The office within the National Archives and Records Administration meant to review agency Freedom of Information Act policies and procedures hasn't really done so, says the Government Accountability Office. Those policies matter, because they control how agencies respond to document requests – but agencies can go for years without updating their procedures to accommodate new FOIA requirements.
The National Archives and Records Administration doesn't know where all agencies store their physical records, the Government Accountability Office says. NARA has tried to gather that information, but not all agencies submitted it. The data that NARA has received is mostly from 2008 and 2009 and is now outdated, the GAO says in a report (.pdf) released Sept. 10.
Federal agencies now have the option of simply designating the contents of entire email accounts as worthy of preservation by the National Archives and Records Administration rather than counting on their users to recognize which individual messages should be sent to NARA.
Auditors find that Homeland Security Department components are doing a good job implementing a 2009 executive order against over classification and subsequent law that specifically requires the homeland security secretary to develop strategy against over classification.
Agency records management programs are challenged by lack of senior management support, resources and funding, says the National Archives and Records Administration its annual self-assessment (.pdf), which it published July 29. Many agencies also lack a clear understanding of what constitutes internal controls and, of those with internal controls, few test them to assess their effectiveness, write report authors.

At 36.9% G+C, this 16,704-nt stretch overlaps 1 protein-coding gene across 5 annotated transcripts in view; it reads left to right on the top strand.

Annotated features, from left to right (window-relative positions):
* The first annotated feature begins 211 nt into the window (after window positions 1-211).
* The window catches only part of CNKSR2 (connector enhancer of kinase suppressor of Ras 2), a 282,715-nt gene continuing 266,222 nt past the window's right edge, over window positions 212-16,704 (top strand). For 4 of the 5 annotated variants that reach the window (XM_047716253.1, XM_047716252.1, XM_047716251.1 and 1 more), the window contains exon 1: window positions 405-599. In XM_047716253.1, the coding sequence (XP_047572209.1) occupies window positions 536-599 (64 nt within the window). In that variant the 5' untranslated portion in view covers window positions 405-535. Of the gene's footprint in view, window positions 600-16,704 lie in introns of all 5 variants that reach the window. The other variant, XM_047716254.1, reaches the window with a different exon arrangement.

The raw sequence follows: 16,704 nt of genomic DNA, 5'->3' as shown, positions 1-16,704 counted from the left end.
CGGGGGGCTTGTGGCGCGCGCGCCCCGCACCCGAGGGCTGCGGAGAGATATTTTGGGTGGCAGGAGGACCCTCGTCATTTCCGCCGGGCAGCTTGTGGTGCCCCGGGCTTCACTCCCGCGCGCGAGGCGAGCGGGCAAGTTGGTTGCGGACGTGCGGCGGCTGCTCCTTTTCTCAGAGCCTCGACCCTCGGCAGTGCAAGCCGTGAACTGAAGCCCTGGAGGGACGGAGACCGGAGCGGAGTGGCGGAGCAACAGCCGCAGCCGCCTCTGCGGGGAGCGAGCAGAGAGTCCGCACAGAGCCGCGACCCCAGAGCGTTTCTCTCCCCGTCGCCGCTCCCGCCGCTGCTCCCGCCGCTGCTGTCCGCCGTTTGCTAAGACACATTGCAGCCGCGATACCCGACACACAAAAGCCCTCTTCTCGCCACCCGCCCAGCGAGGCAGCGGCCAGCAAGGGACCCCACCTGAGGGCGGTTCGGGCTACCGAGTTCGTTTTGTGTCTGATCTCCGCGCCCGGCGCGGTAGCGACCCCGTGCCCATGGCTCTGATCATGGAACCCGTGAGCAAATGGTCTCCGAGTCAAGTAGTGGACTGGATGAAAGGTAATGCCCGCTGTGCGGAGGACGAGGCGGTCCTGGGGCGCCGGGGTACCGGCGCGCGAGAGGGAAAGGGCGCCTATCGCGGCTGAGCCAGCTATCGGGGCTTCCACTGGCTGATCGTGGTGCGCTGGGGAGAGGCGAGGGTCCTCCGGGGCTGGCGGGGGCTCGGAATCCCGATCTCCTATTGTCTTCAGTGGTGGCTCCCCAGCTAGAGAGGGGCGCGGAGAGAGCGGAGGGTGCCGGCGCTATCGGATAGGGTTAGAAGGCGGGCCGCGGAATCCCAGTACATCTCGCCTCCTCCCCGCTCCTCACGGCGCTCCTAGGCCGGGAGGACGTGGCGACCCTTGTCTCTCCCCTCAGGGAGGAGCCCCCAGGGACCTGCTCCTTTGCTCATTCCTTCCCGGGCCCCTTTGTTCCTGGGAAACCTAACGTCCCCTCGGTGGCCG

Social media content is "likely" a record potentially subject to retention requirements, says the National Archives and Records Administration in a draft bulletin to federal agencies--language that would strength the terms NARA previously used in guidance on social media archiving. In it's last bulletin on the subject, NARA asked agencies to consider that some social content could be a record.
The National Archives and Records Administration requests total appropriations of $385.84 million for the coming fiscal year in the budget proposal the Obama administration sent to Congress April 10.
Pinterest is among the three most popular social media tools and the fastest growing. Most importantly for the Navy, Pinterest users are creative, engaged and more than 60 percent are female--helping the service reach a non-traditional audience.
Freedom of Information Act fees and fee waivers are a persistent problem for agency FOIA offices and for requesters, according to Miriam Nisbet, director of the Office of Government Information Services at the National Archives and Records Administration. Immigration records will be another area of attention for OGIS going forward, said Nisbet.
Federal agency leaders detailed their efforts to optimize at least two existing customer-facing services for mobile use during a Jan. 24 webinar. The objective is a requirement of the Digital Government Strat egy.